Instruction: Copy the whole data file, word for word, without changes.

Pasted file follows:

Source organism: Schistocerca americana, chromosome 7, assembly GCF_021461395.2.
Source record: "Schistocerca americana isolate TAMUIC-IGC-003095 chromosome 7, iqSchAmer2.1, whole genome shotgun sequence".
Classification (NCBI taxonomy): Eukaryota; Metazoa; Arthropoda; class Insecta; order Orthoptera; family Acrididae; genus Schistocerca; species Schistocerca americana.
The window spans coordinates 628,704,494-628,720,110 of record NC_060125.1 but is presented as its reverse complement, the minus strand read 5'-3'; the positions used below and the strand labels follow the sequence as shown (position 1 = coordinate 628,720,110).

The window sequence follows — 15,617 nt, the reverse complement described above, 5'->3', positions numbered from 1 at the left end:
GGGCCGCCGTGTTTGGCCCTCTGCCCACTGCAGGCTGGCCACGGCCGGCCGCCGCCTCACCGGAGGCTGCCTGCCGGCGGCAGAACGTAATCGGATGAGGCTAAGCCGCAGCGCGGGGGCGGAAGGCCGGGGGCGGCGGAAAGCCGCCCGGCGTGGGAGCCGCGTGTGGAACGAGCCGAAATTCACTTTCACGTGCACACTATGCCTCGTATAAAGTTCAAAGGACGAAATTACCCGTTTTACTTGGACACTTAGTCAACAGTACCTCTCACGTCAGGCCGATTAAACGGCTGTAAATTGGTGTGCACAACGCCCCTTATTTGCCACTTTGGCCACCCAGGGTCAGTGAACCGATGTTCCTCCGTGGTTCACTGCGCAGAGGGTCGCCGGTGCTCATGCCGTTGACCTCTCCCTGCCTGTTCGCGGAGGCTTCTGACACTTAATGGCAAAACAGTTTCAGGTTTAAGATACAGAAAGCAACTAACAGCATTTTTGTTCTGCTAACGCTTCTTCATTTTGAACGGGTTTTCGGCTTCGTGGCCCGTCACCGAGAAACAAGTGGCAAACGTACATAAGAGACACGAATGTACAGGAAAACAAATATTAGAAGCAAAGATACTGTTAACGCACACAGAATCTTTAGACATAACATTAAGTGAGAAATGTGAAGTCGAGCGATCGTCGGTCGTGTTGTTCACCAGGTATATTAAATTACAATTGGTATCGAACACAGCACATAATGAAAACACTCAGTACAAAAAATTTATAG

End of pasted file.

Source organism: Schistocerca americana, chromosome 7, assembly GCF_021461395.2.
Source record: "Schistocerca americana isolate TAMUIC-IGC-003095 chromosome 7, iqSchAmer2.1, whole genome shotgun sequence".
Classification (NCBI taxonomy): Eukaryota; Metazoa; Arthropoda; class Insecta; order Orthoptera; family Acrididae; genus Schistocerca; species Schistocerca americana.
The window spans coordinates 628,704,494-628,720,110 of record NC_060125.1 but is presented as its reverse complement, the minus strand read 5'-3'; the positions used below and the strand labels follow the sequence as shown (position 1 = coordinate 628,720,110).

The window sequence follows — 15,617 nt, the reverse complement described above, 5'->3', positions numbered from 1 at the left end:
GGGCCGCCGTGTTTGGCCCTCTGCCCACTGCAGGCTGGCCACGGCCGGCCGCCGCCTCACCGGAGGCTGCCTGCCGGCGGCAGAACGTAATCGGATGAGGCTAAGCCGCAGCGCGGGGGCGGAAGGCCGGGGGCGGCGGAAAGCCGCCCGGCGTGGGAGCCGCGTGTGGAACGAGCCGAAATTCACTTTCACGTGCACACTATGCCTCGTATAAAGTTCAAAGGACGAAATTACCCGTTTTACTTGGACACTTAGTCAACAGTACCTCTCACGTCAGGCCGATTAAACGGCTGTAAATTGGTGTGCACAACGCCCCTTATTTGCCACTTTGGCCACCCAGGGTCAGTGAACCGATGTTCCTCCGTGGTTCACTGCGCAGAGGGTCGCCGGTGCTCATGCCGTTGACCTCTCCCTGCCTGTTCGCGGAGGCTTCTGACACTTAATGGCAAAACAGTTTCAGGTTTAAGATACAGAAAGCAACTAACAGCATTTTTGTTCTGCTAACGCTTCTTCATTTTGAACGGGTTTTCGGCTTCGTGGCCCGTCACCGAGAAACAAGTGGCAAACGTACATAAGAGACACGAATGTACAGGAAAACAAATATTAGAAGCAAAGATACTGTTAACGCACACAGAATCTTTAGACATAACATTAAGTGAGAAATGTGAAGTCGAGCGATCGTCGGTCGTGTTGTTCACCAGGTATATTAAATTACAATTGGTATCGAACACAGCACATAATGAAAACACTCAGTACAAAAAATTTATAG